Bainbridge on Chemerinsky on the Situation of Practicing Corporate Law

718106_new_york.jpgSteve Bainbridge, commenting on Erwin Chemerinsky A law school for the 21st century, objects to Chemerinsky’s equation of public interest with public interest lawyering (usually, litigation-focused poverty law). Bainbridge argues:

The trouble with the foregoing, of course, is that it equates the public interest with so-called public interest law. You want to help make society a better place? You want to eliminate poverty? Become a corporate lawyer. Help businesses grow, so that they can create jobs and provide goods and services that make people’s lives better.

A corporate lawyer not only serves the public interest by helping to create new wealth, we also help defend an important social institution from statism. . . . It’s time corporate lawyers stopped letting people like Chemerinsky make us feel guilty about our career choices.

There is much here to agree with; in particular the idea that corporate (transactional) attorneys can serve society, and expand the pie, and push back against creeping statism. There’s some to disagree with too: I am probably more likely than Bainbridge to believe that concentrations of wealth pose problems for social stability, and thus more likely to think that distributional inequality is a problem the state has business solving. Thus, good corporate lawyering can easily result in social disharmony.

But no matter. The big idea to agree with here is that it is a terrible fact that law deans, and law professors, continually push out the message that corporate lawyering is a less moral & desirable career path than “public interest” lawyering. The reason isn’t that it makes students feel guilty (though it does) but that those students, when in practice, are probably less likely to be ethical because they’ve been told they’ve “sold out.”

I noticed this last semester in my corporations class. When asked whether they would draft ethically troublesome documents, most students professed to say that they would. Why? Because by going into big firm practice in the first instance, they’d have already decided to be ethically gray. When deans (and well-meaning liberal professors) reinforce the idea that corporate practice is “corrupting and essentially random and beyond your control, and there’s not a whole lot you can do about it”, students are more likely to let the situation corrupt them. If instead academics were to celebrate the pro-social, professional, aspects of corporate practice, perhaps we’d have less situationally-motivated fraud.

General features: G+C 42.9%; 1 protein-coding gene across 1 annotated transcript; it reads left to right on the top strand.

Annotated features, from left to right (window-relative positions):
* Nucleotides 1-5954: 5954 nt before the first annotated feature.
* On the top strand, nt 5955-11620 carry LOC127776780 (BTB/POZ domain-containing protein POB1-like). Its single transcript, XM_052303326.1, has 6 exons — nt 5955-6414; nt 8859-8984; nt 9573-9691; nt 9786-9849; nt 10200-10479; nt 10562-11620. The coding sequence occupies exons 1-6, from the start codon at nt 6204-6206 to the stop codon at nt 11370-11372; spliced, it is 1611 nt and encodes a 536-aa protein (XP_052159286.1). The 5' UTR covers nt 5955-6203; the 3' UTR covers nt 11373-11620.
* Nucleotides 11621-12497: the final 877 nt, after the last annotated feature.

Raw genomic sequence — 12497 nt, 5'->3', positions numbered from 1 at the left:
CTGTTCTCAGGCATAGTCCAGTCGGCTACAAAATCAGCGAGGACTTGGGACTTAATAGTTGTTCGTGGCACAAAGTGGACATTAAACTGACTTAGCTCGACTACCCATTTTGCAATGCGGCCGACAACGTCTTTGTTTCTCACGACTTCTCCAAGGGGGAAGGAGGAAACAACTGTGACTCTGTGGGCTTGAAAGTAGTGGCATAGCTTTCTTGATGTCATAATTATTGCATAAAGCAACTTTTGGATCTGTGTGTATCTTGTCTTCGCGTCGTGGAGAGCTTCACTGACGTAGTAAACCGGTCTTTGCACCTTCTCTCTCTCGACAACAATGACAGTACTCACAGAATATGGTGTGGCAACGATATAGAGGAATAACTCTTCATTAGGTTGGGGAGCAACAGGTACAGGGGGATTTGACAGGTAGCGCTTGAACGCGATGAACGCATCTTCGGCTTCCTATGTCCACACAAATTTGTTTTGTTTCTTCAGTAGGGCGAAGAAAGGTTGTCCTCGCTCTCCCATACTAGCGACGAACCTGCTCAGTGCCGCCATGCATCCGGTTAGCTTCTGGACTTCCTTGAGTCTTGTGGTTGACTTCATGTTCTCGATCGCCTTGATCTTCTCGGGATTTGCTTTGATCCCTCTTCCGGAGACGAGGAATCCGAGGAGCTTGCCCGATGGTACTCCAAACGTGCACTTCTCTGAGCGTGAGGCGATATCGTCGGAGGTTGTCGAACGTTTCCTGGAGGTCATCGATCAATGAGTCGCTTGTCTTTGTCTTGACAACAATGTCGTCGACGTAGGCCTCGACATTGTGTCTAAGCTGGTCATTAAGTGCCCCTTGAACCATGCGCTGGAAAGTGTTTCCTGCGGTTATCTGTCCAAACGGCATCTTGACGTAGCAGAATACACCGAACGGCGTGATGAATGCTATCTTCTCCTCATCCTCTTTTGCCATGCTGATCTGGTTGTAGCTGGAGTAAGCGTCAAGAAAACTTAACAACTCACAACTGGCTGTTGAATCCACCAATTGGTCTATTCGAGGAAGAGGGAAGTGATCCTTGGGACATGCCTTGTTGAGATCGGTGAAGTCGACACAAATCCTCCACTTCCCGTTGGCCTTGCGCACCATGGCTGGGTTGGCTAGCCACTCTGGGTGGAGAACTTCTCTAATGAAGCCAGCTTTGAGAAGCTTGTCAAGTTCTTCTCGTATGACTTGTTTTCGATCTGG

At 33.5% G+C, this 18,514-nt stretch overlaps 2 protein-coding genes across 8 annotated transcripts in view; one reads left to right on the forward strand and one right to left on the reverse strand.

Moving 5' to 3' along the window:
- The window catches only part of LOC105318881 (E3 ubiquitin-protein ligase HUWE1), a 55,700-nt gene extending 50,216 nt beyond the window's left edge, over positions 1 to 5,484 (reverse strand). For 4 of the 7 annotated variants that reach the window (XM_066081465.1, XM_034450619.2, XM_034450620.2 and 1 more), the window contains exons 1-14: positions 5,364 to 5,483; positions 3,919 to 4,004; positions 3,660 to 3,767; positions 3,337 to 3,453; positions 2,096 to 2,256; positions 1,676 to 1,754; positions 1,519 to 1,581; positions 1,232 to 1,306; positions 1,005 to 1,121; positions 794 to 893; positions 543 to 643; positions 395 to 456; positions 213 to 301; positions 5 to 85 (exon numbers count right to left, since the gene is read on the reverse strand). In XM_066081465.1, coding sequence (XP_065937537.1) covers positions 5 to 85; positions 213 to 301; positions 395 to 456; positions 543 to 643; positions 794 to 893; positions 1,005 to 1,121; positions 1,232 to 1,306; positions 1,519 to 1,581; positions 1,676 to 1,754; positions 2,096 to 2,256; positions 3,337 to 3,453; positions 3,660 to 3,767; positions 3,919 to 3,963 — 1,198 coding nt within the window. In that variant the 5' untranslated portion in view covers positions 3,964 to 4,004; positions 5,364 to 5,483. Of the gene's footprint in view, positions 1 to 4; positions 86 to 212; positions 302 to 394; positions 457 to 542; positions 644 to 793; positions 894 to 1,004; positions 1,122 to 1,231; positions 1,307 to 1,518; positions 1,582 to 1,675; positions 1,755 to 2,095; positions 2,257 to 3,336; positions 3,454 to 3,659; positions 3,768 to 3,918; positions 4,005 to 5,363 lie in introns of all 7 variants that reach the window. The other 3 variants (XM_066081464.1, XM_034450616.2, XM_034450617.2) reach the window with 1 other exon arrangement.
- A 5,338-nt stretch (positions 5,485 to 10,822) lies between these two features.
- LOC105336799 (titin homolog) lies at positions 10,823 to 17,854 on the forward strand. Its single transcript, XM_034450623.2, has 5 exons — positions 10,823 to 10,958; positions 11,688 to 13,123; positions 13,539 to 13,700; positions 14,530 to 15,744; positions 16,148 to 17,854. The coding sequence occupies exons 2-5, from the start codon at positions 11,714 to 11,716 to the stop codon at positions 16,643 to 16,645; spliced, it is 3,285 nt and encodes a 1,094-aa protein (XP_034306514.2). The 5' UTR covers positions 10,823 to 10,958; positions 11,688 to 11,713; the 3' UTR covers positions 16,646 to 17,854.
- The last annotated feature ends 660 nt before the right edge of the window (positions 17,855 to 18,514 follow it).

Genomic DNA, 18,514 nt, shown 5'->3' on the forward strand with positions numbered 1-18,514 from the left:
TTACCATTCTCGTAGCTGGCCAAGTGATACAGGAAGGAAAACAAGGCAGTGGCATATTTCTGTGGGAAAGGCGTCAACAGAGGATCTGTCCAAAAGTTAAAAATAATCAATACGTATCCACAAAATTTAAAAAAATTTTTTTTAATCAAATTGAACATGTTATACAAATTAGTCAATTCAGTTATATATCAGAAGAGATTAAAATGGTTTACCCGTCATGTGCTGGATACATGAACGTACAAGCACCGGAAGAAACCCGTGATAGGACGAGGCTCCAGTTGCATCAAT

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13 Responses

  1. Gordon Gecko says:

    Greed is good.

  2. Expanding the pie? says:

    I wonder how Prof. Bainbridge feels about the cross-country growth regression studies that find that nations producing a higher proportion of lawyers grow more slowly than those producing more engineers.

    I wonder how much of corporate law actually makes the pie bigger, and how much it does various types of rent-seeking? Obviously, answers will vary, but just because corporate lawyers make lots of money doesn’t necessarily mean that they are creating new value.

  3. Corporate lawyers don’t create value but they can certainly help keep it. They do this when they help fight government regulation, devise clever ways to avoid regulation and can outsmart the IRS and keep more money at the corporate level vice Washington.

    Likewise, tax accountants/lawyers don’t create value per se but if they save you $1 in taxes, then anything you paid them up to $.99 is probably worth it and their efforts are to be applauded and are certainly in this-member-of-the-public’s good.

  4. John C says:

    One interesting note to the recent corporate law slowdown that has most corporate lawyers (at least in NYC) billing maybe half-time is that it has opened up a lot of time for lawyers I know to dive into pro bono work. This sheds light on an under-appreciated opportunity afforded by working at a big corporate firm – the resources poured into pro bono work are often substantial.

    Most big firms encourage their young lawyers to cut their teeth on pro bono matters – asylum petitions, 1983 cases, landlord tenant cases, guardianship petitions, etc. This is work that public defenders and legal aid programs probably would not be able to handle (and would certainly put fewer resources into).